|Snow on South Fidalgo, November 22, 2010|
are large windstorms that blow in from the northeast. They occur in the northeastern US and Atlantic Canada. In the Pacific Northwest, we have our own special version of a nor'easter occurring right now. When conditions are right, cold air masses from the Canadian Arctic move down the Fraser River Valley
and into the Strait of Georgia. They continue down the Puget Sound Basin bringing uncharacteristically cold weather to western Washington. The process will be enhanced by a low pressure system to our south. This will add to the draw on the cold air. Conditions can be similar to those that produce "lake-effect" snow
in the east, basically cold air moving over warm water. These events can affect the weather all the way into California
|South Fidalgo, December 22, 2008|
Snow is rare here and we consider 40° F (4° C) cold. Today it is 25° F (-3° C) and snowing lightly. I have experienced temperatures down to 11° F (-12° C) here in such an event. In 1996, it started snowing the Tuesday before Thanksgiving and it didn't stop until early January. In December, 2008 we ended up with fourteen inches (36 cm) of snow over three days. Western Washington was shut down by icy, snow-packed roads.
|Four Wheel Drive Country, December, 2008|
I lived in eastern Iowa during the decade of the 1970's and this is probably where my interest in weather was born. The same arctic air masses dominate Iowa winter weather, unencumbered by mountains or ocean. I am going to speak to my friends in the Midwest now, so the rest of you can tune out for a moment:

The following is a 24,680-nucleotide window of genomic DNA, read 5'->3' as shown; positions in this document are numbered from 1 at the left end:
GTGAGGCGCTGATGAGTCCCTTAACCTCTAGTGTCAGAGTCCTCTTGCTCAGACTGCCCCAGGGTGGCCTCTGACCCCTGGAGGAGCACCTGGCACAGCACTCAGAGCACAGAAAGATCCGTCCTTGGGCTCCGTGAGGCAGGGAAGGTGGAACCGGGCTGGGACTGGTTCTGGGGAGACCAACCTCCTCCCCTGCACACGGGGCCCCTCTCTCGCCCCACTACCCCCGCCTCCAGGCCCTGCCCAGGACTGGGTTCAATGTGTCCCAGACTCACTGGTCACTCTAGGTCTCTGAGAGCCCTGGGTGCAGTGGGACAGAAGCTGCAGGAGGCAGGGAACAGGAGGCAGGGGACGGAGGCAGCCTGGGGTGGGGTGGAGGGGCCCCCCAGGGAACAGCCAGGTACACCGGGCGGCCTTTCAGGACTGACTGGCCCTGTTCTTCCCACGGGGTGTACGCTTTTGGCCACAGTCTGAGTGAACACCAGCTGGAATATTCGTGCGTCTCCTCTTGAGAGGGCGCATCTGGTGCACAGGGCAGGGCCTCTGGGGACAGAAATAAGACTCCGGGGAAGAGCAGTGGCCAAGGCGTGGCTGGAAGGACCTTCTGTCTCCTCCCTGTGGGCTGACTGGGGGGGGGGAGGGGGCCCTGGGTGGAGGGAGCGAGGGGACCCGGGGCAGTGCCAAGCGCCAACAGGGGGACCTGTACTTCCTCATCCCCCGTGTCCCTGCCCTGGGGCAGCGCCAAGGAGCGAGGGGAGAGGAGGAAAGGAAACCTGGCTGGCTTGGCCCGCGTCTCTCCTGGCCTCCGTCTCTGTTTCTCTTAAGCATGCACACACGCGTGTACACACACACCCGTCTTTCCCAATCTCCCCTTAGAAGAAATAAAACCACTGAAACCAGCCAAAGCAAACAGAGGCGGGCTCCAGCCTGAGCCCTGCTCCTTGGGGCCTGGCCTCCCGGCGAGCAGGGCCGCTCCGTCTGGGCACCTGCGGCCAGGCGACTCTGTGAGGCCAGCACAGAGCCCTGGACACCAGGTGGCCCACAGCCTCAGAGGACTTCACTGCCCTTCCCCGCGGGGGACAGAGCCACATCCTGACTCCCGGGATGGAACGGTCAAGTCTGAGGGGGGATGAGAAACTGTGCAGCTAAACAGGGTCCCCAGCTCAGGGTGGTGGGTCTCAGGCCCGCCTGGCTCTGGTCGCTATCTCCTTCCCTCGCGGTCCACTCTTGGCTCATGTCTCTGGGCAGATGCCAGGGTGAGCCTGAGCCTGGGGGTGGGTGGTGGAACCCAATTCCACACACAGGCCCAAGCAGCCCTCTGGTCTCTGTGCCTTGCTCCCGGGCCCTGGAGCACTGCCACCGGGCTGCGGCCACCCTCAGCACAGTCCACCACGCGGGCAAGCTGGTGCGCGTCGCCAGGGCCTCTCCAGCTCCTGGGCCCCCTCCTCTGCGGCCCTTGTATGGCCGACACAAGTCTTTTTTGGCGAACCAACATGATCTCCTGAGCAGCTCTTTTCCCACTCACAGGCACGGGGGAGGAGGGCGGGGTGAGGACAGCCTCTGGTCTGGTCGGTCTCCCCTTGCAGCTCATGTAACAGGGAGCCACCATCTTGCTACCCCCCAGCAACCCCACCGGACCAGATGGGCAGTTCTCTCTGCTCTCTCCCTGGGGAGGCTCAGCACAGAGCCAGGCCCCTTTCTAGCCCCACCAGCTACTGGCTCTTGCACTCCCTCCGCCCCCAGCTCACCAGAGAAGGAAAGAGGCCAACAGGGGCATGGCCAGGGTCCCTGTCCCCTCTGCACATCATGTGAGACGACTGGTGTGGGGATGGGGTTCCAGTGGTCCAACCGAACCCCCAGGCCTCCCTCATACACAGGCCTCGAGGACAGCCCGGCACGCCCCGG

The people here have no idea what real weather is like. They cannot appreciate 34 below zero, a minus 70 wind chill or when the high for the day might be 5 below. They are naive to the joy that can come from getting your car started. They don't have any idea what an ice storm can do. They have never experienced a severe thunderstorm or a tornado. Remember the April blizzard of 1973? If it gets above 80 or down to freezing here, you cannot imagine the whining and bellyaching that goes on.
OK, I'm back now. It looks like this winter could be shaping up like the one in 1996-97. If that is the case, today is only a hint of what is yet to come. There is an inch of snow now on South Fidalgo. It should be gone by Wednesday, but there is still a lot of winter to go.